In our personal lives, we have an app for everything. This is increasingly becoming the case for our business life. In logistics transport, for instance, drivers are using more and more apps for the digital handling of shipments. A good example is the eCMR, the digital version of the consignment notes which are mandatory for cross-border transport. As more and more countries ratify the eCMR protocol, the use of apps that make it possible to handle international shipments completely digitally is growing. That means no more hassle with awkward decrypting or paper waybills that often do not return to the office for days or sometimes weeks later. The requirement to use these types of app is a major reason for the adoption of mobile computing devices in the cabs of haulage vehicles. There are many additional benefits. For example, more and more apps are coming to market to support drivers on the road. Think of apps for:
- Monitoring the temperature in the cargo space.
- Booking secure parking spaces.
- Photographing and recording damaged goods.
- Registering at container terminals or ferries.
- Operating intelligent traffic navigation systems.
A pioneer in the adoption of mobile computing devices and apps in this area is logistics service provider Raben. It has 4,000 TOUGHBOOK mobile computing devices that combine the tasks of a tablet, phone and barcode reader. They are equipped with software for transport navigation, vehicle management and they provide access to the Raben document archive. The devices have also been adapted to the requirements of government agencies, such as customs in various countries. In Poland, for example, the devices are equipped with the SENT GEO app for online monitoring of excisable goods.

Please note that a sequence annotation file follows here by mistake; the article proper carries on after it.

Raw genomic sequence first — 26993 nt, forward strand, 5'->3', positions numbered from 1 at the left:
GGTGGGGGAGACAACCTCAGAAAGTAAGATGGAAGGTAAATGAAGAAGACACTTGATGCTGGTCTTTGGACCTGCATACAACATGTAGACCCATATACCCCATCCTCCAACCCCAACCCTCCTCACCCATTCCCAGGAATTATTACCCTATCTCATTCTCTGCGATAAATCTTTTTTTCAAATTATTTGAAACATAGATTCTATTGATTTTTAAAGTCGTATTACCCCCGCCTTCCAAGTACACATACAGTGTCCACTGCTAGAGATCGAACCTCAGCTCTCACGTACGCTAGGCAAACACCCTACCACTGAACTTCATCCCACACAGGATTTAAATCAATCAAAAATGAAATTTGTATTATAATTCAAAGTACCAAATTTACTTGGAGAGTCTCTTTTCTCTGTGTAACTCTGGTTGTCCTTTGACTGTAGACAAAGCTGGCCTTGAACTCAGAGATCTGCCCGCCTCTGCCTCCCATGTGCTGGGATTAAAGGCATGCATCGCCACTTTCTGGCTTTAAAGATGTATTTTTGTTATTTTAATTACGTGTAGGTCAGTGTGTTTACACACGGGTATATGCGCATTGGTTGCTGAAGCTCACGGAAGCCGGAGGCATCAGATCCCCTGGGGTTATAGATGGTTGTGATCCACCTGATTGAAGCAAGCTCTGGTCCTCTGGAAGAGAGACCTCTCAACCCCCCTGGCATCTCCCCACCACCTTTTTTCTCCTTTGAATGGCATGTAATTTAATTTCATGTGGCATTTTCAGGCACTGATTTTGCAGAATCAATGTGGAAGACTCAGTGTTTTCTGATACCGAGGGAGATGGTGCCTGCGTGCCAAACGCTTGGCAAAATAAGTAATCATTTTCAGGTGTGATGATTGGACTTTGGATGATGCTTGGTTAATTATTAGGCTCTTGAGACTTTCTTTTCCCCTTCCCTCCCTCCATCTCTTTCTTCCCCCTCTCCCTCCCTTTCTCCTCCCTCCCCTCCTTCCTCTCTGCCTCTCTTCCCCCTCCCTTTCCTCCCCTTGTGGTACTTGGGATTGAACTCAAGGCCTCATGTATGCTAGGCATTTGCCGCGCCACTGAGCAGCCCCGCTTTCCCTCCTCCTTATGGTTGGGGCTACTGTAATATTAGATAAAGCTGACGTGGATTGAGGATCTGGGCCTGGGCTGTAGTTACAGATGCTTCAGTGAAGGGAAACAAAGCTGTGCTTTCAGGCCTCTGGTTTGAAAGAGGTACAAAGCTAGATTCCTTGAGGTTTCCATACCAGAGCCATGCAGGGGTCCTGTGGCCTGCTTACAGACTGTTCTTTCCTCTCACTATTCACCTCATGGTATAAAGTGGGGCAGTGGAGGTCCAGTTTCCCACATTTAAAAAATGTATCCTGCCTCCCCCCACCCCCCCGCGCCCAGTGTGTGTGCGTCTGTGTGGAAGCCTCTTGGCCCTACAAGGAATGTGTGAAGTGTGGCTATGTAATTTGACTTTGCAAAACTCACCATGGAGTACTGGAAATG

Augmented and Virtual Reality
Virtual reality (VR) and augmented reality (AR) are already widely used in gaming. With VR, an existing environment is virtually imitated, so that people are able to move in that virtual environment without having to enter the existing environment. With AR, images of the environment are enriched with additional information, such as instructions on the direction in which people should move. Mixed reality consists of a combination of both technologies.
VR and AR are also increasingly used in warehouses. Think of VR forklift simulators for training forklift truck drivers. By adapting the VR environment to the warehouse in which the driver works, it is possible to simulate realistic and dangerous situations for training purposes. AR is already used in a number of warehouses for order picking. For this purpose, the order pickers wear 'smart glasses' that project picking instructions such as the picking location and the number of articles into the order picker's field of vision.